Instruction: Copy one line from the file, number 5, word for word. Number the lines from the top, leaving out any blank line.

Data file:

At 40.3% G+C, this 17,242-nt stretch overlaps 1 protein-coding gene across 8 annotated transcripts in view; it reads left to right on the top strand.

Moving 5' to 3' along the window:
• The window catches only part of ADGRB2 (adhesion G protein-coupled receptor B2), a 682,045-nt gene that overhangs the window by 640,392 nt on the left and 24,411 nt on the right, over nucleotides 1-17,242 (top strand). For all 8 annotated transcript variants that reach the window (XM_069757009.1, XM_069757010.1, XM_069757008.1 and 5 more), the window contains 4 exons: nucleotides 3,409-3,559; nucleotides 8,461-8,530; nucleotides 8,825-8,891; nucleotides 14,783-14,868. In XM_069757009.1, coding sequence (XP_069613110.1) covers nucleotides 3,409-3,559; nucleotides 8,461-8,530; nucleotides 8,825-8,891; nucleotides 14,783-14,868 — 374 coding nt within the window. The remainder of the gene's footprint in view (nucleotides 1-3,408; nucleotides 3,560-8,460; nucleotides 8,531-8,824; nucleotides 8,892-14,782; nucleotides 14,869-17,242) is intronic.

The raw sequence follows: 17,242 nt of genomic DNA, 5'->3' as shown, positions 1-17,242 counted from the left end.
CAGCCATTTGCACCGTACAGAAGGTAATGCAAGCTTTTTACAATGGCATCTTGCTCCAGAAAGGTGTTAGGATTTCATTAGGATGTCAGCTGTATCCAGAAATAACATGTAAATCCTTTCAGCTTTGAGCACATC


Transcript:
CAGCCATTTGCACCGTACAGAAGGTAATGCAAGCTTTTTACAATGGCATCTTGCTCCAGAAAGGTGTTAGGATTTCATTAGGATGTCAGCTGTATCCAGAAATAACATGTAAATCCTTTCAGCTTTGAGCACATC